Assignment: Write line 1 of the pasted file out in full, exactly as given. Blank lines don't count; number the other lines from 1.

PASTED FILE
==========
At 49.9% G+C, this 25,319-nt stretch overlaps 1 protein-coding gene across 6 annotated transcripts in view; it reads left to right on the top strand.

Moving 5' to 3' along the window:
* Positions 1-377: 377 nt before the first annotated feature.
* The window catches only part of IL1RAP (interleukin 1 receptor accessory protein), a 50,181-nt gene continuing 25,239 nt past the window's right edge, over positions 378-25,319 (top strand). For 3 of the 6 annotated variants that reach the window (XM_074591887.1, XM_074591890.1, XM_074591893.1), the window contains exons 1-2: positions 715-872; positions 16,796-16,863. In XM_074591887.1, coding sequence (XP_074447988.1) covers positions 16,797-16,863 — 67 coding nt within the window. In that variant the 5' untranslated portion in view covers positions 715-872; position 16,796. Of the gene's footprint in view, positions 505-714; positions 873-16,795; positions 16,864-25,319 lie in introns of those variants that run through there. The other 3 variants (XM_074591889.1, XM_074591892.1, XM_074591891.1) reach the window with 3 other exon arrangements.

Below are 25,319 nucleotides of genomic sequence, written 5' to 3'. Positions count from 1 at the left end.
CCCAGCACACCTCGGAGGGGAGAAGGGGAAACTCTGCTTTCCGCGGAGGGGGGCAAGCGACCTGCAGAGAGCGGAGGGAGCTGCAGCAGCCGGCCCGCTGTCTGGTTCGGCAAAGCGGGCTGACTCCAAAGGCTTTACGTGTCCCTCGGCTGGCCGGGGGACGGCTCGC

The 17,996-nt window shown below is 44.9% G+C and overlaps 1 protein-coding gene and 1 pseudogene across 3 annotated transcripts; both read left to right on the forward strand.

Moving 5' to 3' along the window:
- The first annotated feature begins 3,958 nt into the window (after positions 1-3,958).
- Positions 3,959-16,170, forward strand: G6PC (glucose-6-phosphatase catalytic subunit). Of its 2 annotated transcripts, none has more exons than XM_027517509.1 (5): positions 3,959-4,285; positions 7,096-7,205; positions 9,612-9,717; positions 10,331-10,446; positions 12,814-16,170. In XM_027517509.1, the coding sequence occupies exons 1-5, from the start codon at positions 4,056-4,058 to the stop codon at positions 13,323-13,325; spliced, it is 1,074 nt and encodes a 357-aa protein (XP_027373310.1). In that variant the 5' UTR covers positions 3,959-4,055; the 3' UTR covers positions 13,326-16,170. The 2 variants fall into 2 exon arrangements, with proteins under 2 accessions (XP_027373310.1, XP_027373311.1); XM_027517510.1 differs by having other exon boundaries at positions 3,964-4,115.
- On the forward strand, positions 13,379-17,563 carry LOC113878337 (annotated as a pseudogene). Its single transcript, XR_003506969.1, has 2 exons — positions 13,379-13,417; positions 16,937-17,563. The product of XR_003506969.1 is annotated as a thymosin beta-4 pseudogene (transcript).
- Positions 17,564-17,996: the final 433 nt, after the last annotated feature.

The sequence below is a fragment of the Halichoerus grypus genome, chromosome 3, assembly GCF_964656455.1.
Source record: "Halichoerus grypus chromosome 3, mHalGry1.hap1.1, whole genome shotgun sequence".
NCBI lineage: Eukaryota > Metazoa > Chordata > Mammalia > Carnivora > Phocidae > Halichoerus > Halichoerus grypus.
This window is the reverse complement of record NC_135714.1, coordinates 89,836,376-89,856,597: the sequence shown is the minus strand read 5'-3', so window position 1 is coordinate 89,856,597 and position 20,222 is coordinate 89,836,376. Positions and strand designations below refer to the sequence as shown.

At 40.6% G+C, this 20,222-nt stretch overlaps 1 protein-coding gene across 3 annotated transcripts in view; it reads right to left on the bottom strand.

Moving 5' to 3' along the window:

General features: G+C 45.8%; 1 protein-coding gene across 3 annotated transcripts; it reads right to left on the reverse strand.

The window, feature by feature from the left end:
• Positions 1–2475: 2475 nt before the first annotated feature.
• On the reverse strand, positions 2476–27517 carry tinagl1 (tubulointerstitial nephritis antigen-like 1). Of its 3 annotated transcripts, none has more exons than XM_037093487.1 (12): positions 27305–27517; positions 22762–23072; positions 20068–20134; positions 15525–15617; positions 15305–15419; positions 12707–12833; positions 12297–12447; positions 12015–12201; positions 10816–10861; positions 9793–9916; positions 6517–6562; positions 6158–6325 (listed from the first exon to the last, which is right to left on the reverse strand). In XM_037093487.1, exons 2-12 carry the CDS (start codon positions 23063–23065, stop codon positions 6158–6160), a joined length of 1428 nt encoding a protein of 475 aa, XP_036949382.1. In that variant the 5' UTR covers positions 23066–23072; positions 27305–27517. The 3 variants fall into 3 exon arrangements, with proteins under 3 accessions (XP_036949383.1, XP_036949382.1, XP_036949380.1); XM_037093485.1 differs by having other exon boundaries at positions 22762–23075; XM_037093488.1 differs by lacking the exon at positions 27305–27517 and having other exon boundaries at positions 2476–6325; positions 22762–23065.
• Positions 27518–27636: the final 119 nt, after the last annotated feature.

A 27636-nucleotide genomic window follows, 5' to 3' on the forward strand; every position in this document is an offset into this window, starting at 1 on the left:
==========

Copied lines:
At 49.9% G+C, this 25,319-nt stretch overlaps 1 protein-coding gene across 6 annotated transcripts in view; it reads left to right on the top strand.